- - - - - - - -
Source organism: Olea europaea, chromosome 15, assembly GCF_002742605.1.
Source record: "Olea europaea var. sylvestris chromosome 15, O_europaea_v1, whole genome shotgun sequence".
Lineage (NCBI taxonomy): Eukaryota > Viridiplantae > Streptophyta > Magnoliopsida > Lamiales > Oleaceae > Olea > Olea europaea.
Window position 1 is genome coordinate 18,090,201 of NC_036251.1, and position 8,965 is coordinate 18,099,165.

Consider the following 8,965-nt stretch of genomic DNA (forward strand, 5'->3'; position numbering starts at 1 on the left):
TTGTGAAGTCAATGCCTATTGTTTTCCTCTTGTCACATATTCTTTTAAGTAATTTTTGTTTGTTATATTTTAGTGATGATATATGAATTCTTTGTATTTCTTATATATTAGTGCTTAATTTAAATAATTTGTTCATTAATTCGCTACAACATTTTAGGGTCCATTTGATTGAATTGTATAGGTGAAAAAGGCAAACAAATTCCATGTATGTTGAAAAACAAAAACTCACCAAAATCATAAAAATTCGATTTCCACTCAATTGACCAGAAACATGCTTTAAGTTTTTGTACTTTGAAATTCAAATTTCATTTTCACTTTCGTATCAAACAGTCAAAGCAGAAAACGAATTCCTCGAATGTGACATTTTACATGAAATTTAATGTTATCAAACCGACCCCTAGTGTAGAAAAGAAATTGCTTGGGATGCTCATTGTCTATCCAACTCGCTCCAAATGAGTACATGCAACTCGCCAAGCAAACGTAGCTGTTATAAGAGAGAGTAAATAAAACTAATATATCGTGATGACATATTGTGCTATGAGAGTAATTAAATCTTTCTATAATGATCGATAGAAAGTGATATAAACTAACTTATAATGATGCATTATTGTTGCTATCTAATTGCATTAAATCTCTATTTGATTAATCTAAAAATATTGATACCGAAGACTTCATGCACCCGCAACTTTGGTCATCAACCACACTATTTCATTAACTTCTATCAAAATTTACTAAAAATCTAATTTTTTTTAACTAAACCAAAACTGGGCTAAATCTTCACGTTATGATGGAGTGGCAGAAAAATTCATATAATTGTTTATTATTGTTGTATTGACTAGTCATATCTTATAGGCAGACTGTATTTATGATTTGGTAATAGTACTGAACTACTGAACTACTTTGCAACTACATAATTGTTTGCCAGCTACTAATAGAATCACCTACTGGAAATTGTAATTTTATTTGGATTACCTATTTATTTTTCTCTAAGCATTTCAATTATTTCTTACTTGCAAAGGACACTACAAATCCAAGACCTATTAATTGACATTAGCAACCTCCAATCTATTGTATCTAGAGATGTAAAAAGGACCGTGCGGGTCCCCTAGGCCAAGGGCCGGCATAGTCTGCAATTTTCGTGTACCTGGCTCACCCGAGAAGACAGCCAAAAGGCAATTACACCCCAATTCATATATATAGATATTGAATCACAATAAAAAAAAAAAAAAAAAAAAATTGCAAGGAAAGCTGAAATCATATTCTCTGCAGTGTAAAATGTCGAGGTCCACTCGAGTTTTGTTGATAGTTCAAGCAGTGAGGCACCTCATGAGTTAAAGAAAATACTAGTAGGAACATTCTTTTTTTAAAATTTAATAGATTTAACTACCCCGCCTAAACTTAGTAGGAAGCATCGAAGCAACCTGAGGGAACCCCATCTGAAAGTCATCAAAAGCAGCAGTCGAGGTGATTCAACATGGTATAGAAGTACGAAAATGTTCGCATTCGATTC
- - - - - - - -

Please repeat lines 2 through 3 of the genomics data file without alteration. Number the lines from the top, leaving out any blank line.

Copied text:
Source record: "Olea europaea var. sylvestris chromosome 15, O_europaea_v1, whole genome shotgun sequence".
Lineage (NCBI taxonomy): Eukaryota > Viridiplantae > Streptophyta > Magnoliopsida > Lamiales > Oleaceae > Olea > Olea europaea.